For Dan Desko, cybersecurity is personal. He believes data security and privacy are basic human rights; that's why he built Echelon Risk + Cyber.
Listen to the full interview of Dan Desko only on Mission Matters Innovation Podcast.
"I grew up in Pittsburgh, a blue-collar town, and my family was a blue-collar one," Dan Desko says. "From an early age, I was doing things like shoveling snow in the wintertime for everybody on the block, or in the summertime visiting my grandfather in New York, picking up pop cans on the side of the road to turn in for five cents." As he grew older, odd jobs sustained him up to and through his MBA program, during which he launched a successful T-shirt company. In other words, he's had an entrepreneurial spark since childhood. Today, he's the CEO and managing partner of Echelon Risk + Cyber, protecting as many business owners and their teams as he can.
What's going on in the cybersecurity industry today?
"The landscape in cyber has really shifted for a couple of reasons," Desko says. "One is the technology that we use every day, either as consumers or businesses, evolves rapidly. I think it's hard for businesses and for consumers to keep up with it all, let alone... stay on top of how we secure all these new things like cloud and containers and microservices, and so on."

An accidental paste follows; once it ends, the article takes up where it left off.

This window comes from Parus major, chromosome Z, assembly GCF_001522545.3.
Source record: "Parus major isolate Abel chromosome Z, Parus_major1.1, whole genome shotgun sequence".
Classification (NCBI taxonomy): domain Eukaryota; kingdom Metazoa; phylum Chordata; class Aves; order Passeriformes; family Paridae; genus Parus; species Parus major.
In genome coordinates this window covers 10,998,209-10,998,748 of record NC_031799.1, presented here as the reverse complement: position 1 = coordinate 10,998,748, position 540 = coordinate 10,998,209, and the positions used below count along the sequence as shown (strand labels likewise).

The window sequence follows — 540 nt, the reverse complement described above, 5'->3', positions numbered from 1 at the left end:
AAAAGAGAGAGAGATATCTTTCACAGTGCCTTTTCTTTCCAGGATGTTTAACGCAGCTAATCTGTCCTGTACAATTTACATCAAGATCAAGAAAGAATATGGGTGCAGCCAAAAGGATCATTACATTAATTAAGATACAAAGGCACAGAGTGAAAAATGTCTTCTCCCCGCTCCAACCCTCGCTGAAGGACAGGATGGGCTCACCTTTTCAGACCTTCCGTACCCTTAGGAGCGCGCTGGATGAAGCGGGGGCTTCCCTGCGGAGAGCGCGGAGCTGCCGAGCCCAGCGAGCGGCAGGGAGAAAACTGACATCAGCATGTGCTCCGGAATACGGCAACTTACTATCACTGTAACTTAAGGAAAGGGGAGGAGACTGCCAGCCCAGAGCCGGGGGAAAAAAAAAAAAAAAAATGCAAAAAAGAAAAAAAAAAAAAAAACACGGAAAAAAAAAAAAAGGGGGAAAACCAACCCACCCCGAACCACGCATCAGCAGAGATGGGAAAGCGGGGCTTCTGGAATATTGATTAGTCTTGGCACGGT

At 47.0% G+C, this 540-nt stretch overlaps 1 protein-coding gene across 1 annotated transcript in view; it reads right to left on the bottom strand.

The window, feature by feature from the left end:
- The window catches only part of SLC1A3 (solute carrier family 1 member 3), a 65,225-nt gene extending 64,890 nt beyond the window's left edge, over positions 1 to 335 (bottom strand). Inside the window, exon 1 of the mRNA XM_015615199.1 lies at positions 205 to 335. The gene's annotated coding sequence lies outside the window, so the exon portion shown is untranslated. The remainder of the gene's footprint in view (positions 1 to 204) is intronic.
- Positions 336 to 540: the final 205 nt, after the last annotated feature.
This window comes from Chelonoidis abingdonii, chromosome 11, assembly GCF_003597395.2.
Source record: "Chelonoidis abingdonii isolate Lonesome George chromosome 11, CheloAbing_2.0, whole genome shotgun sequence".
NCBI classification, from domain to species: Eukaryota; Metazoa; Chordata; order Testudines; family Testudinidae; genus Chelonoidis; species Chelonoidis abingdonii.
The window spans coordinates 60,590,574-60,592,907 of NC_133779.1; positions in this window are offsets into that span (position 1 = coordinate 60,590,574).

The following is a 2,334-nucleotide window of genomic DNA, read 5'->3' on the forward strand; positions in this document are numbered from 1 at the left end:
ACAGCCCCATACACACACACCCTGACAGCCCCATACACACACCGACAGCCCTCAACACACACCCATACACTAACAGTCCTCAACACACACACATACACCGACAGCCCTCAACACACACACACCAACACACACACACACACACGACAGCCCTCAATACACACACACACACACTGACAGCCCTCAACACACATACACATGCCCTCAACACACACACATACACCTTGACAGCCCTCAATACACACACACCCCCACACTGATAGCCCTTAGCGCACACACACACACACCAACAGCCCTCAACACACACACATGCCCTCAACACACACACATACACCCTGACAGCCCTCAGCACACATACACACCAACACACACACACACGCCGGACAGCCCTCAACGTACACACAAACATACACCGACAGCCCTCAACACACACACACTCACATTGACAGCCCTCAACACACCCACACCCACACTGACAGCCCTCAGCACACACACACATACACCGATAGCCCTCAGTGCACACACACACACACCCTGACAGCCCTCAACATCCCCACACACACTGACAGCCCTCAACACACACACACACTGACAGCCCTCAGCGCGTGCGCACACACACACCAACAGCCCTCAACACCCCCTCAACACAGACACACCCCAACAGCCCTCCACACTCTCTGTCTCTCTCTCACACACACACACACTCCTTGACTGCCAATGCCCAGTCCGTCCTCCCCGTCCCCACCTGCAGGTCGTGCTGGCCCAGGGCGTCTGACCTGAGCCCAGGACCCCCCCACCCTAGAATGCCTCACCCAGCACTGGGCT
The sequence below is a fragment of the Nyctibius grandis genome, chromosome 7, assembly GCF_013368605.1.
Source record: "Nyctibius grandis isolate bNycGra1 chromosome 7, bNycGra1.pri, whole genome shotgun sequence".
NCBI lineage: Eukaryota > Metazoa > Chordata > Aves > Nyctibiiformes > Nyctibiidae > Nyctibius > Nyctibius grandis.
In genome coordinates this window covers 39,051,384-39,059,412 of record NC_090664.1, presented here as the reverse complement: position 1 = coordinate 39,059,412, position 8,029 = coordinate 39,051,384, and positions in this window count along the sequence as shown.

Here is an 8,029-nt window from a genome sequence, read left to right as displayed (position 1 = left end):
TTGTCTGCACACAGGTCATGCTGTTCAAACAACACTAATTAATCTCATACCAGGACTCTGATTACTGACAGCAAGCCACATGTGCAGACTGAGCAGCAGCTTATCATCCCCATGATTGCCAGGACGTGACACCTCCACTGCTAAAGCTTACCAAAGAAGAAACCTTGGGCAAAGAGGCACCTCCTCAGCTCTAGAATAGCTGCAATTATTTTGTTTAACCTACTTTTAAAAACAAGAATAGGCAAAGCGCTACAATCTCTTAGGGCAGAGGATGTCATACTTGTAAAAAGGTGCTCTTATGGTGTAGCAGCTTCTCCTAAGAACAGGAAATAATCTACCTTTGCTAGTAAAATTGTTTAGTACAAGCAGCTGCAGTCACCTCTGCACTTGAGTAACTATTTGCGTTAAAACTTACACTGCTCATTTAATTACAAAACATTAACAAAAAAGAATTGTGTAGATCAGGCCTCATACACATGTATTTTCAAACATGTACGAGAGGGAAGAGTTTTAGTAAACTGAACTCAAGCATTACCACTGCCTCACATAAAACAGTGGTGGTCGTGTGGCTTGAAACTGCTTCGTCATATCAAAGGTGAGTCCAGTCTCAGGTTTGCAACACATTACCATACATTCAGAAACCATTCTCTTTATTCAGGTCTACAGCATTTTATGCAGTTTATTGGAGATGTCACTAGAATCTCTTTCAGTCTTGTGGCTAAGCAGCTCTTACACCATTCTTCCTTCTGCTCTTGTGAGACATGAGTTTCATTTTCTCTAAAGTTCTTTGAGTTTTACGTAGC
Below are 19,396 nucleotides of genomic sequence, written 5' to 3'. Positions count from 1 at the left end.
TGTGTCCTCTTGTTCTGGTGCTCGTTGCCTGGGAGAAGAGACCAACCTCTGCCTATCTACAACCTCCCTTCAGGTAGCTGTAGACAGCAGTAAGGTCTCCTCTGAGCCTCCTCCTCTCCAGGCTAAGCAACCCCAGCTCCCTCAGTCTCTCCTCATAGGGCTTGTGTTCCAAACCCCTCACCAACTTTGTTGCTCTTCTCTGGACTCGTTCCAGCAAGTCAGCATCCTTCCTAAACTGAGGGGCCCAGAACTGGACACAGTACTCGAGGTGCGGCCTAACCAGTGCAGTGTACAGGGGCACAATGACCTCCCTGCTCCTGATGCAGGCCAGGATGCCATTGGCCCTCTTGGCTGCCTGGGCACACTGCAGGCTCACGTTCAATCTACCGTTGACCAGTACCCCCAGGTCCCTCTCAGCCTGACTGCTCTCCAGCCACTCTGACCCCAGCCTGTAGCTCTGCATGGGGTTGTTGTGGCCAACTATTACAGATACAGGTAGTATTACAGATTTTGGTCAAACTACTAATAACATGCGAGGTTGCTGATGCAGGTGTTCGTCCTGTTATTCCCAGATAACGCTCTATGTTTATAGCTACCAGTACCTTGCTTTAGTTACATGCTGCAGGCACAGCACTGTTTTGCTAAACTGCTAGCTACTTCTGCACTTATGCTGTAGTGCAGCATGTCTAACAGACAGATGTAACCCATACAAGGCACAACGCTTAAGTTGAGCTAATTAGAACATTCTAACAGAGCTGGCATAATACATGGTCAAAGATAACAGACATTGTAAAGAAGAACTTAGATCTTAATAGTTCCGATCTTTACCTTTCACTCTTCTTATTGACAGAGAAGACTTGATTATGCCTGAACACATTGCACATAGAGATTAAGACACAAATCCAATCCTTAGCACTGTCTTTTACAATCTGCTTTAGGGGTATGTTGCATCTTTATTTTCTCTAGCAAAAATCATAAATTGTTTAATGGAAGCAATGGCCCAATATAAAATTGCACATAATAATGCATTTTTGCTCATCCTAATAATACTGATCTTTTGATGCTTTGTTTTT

"In the past, financial institutions, healthcare companies, and a few other industries were the ones that cared about cyber, because they had the data that hackers wanted to steal, right?" he continues. "Now, the whole game has changed. Those hackers are still out there, (and) they still want to steal that data, but all of a sudden the entire threat landscape changes with something like ransomware, and all of a sudden, everybody else now has to worry about cybersecurity too."
What's the story behind Echelon?
The Echelon formation is a centuries-old type of military formation in which units are arranged in a diagonal fashion, Desko explains. Echelon's logo, he says, mimics the formation and reinforces the meaning of what the organization is trying to do.
"I really wanted that opportunity to build something with a purpose from the ground up," he says. "The landscape of [cyber] service providers talks a lot about what they do, but no one really talks about why they do it. We felt like if we focused on that mission, we'd be very successful at recruiting the right types of people that we want in our organization. If we recruit those right types of individuals within our organization, those are going to be exactly the types of people that our clients want to work with. That has been exciting and invigorating for me, and as I knew that model was going to be very successful, it worked."
What should businesses do with regard to cybersecurity?